Cloth Diapering Year in Review

Approximate reading time:4 minutes

Of all the parenting choices we/I have made over the last year, cloth diapering got the most exclamations of, “OMG WOW ARE YOU REALLY GONNA DO THAT?!” So I’m mildly proud to say, Yeah, we did that. But honestly, cloth diapering was not that difficult. Changing a cloth diaper really isn’t very different from changing a disposable diaper, especially if you get pocket diapers or all-in-ones that just snap together like a disposable diaper with no folding involved.

Our Cloth Diapering Stash

We started out with prefolds and covers, since that was the most cost effective option (the covers can be reused a few times if they aren’t pooped on). A lot of people in the local cloth diaper group recommended buying a few different styles to see what works best, so I ended up with a grab bag of brands. My favorite this year was probably the Flip cloth diaper cover, which seemed to give us the best overall fit. We also had several Bumkins covers which I liked for the double gussets in the leg. I picked up about half a dozen Alvababy pocket diapers along the way in an attempt to find an overnight cloth option. The pockets didn’t work for overnight, but they’re handy to use with the babysitter. Then there’s a few random brands in our rotation. Our prefolds were also a smorgasbord; I started with Green Mountain Diapers handed down from a friend, and bought some Imagine and no-name brands in larger sizes throughout the year. All told, I cloth-diapered Fire Monkey for the first year with approximately 15 covers, 24 newborn prefolds, 18 small prefolds, 10 medium prefolds, and 10 bigger medium prefolds. (Compare that to, I dunno, 2500+ disposables if we hadn’t done cloth.) I also got 3 small wet bags for on the go, and a large pail liner.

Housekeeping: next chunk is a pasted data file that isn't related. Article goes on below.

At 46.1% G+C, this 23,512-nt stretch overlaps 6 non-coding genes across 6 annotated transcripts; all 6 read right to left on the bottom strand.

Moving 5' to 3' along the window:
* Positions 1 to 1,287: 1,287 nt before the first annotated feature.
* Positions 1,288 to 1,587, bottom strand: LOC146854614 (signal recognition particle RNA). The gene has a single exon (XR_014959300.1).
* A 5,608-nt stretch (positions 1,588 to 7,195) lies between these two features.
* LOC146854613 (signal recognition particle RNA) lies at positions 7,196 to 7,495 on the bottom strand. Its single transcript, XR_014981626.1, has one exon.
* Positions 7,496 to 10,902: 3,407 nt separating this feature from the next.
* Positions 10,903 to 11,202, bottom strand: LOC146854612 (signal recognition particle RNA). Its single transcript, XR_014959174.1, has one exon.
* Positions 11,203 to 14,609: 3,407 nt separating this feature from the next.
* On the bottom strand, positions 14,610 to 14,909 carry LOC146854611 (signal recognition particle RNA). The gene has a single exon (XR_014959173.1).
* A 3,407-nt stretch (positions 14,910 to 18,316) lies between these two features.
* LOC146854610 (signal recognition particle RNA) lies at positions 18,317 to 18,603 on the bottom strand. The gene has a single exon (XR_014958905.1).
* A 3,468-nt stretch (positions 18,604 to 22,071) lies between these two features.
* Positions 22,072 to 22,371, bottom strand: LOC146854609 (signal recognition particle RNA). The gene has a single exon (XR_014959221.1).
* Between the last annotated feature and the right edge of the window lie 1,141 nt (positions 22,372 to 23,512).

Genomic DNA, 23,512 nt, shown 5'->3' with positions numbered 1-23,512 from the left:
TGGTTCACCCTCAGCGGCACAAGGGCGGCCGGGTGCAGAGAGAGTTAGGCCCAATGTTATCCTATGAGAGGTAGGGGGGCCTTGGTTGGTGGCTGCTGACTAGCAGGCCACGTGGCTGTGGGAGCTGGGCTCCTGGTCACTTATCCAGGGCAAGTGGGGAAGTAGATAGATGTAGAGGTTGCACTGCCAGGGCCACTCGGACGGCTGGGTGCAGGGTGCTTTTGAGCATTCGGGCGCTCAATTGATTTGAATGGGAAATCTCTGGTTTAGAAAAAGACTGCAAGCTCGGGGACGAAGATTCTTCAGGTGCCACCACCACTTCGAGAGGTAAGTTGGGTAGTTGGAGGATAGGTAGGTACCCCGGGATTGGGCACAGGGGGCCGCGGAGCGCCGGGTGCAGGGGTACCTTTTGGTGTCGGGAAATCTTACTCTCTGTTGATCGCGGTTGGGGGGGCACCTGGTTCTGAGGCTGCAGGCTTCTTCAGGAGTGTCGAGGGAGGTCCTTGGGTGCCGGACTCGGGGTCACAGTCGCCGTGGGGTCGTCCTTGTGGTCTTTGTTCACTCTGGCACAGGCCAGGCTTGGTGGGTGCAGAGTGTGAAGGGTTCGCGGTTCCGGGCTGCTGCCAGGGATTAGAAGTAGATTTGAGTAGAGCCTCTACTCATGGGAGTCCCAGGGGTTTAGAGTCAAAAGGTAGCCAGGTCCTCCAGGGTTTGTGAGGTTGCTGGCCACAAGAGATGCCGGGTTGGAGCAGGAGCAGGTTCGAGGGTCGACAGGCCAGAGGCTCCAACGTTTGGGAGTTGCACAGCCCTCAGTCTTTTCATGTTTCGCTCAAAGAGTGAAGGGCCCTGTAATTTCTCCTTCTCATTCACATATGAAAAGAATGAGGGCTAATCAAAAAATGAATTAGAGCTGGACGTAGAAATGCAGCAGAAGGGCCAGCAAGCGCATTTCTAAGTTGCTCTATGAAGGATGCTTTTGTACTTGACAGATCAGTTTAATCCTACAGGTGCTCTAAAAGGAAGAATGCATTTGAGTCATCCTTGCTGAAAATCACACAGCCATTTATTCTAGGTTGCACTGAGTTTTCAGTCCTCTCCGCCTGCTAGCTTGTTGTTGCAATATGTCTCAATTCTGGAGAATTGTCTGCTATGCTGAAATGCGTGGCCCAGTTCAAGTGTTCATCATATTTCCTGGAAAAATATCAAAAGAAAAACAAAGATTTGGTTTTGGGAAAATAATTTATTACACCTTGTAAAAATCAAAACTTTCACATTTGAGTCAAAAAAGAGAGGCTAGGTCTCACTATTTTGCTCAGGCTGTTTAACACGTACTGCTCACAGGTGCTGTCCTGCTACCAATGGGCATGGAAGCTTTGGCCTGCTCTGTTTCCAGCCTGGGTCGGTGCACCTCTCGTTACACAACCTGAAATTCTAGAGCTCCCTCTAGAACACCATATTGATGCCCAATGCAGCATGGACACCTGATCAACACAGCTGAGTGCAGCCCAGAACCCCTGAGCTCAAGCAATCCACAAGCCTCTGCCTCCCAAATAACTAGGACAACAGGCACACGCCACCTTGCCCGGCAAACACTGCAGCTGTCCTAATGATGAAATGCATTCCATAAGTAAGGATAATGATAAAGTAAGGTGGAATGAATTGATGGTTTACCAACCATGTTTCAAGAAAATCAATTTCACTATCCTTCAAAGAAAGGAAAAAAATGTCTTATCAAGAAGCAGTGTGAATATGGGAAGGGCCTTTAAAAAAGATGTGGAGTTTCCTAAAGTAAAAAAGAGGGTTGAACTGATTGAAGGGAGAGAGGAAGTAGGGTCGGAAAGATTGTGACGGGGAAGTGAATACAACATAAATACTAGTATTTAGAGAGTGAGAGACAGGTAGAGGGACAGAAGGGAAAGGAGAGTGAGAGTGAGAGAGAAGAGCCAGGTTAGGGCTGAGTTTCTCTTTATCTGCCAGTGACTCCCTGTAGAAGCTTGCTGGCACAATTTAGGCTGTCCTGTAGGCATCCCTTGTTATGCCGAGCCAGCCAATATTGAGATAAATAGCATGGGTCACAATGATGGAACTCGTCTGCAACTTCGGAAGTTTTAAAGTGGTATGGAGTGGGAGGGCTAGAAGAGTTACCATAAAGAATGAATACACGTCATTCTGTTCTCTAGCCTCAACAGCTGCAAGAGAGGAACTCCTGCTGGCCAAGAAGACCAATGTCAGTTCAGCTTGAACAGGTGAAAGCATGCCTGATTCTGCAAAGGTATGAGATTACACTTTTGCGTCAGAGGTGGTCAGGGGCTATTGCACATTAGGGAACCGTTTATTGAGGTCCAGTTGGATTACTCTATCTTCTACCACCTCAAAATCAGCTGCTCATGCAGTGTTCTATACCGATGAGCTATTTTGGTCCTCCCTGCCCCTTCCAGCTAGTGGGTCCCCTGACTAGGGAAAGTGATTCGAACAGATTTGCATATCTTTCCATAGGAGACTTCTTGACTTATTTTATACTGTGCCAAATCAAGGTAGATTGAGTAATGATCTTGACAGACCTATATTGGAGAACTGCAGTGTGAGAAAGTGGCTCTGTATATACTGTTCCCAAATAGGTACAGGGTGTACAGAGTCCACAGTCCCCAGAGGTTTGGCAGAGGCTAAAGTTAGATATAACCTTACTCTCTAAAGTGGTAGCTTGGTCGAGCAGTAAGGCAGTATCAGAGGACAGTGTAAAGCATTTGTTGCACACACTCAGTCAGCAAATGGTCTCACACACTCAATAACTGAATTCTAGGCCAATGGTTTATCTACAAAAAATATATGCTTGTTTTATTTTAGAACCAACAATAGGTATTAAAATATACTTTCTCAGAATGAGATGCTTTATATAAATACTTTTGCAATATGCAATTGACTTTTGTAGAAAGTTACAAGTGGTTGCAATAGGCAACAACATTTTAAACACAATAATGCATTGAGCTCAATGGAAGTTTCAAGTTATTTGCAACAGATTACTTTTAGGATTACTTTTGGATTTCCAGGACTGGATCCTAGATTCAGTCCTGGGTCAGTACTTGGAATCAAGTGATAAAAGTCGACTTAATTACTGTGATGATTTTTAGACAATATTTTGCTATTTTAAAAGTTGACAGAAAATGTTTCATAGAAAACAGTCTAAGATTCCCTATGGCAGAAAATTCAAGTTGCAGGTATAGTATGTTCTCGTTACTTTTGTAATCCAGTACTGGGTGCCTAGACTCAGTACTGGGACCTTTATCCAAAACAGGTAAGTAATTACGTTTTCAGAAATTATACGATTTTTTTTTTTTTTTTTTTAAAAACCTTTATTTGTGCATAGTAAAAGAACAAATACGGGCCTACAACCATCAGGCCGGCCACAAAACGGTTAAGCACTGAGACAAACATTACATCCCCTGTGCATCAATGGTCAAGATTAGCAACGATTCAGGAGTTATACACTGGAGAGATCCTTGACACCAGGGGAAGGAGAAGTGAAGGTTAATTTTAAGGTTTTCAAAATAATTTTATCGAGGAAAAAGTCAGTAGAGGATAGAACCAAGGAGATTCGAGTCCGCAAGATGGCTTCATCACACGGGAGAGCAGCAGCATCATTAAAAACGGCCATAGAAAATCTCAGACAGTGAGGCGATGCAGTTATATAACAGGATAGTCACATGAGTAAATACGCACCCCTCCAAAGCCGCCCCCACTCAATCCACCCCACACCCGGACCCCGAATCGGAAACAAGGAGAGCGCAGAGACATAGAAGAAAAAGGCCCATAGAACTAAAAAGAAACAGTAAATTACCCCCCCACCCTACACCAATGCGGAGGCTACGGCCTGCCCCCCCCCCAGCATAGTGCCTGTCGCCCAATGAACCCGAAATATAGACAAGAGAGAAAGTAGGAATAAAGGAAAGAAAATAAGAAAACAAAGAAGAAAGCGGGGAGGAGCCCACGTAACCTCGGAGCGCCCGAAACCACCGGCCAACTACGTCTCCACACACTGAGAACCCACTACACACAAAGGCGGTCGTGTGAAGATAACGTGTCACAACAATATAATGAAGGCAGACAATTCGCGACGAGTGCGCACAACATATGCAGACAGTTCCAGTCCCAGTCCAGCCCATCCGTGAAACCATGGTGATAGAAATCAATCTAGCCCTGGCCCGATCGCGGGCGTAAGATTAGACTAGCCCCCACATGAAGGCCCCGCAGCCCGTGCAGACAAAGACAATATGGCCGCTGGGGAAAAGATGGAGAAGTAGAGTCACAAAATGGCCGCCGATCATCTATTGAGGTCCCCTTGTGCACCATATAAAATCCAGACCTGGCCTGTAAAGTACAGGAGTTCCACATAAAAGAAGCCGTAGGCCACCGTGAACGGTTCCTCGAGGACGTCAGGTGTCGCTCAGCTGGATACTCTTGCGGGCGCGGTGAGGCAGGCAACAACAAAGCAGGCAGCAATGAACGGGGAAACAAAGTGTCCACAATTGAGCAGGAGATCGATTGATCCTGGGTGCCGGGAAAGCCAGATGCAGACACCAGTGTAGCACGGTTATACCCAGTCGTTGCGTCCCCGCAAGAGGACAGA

Fit and Effectiveness

The Flip was my overall favorite. The Bumkins were nice for the double gusset but they had a weird dip in the front which sometimes caused the prefold to stick out over the top of the diaper and get his onesie wet. I did notice that the pocket diapers tended to have a little more seepage around the legs, maybe because there’s a layer of semi-absorbent fabric going all the way to the edge, whereas the covers aren’t absorbent at all. I will say that, as far as I know, we never had a poop-up-the-back blowout with the cloth diapers, but we did occasionally with the disposables. (Yes, we still used disposables regularly…keep reading!)

Storing Dirty Cloth Diapers

This took a little bit of trial and error. Initially, I used a hand-me-down Diaper Champ, which has a turning mechanism in the lid to get the diapers into the bin without opening the lid. I lined this with a medium wet bag, but the cloth prefolds always got jammed in the turner. Then I bought a large kitchen trash can and lined it with a mesh laundry bag because I had read that airflow was good for avoiding stink. Unfortunately that laundry bag did not survive more than a few trips through the laundry. I finally got a Planet Wise pail liner and that’s worked great. The pail doesn’t smell fantastic after a few days, but it’s not nearly as bad as our disposables bin.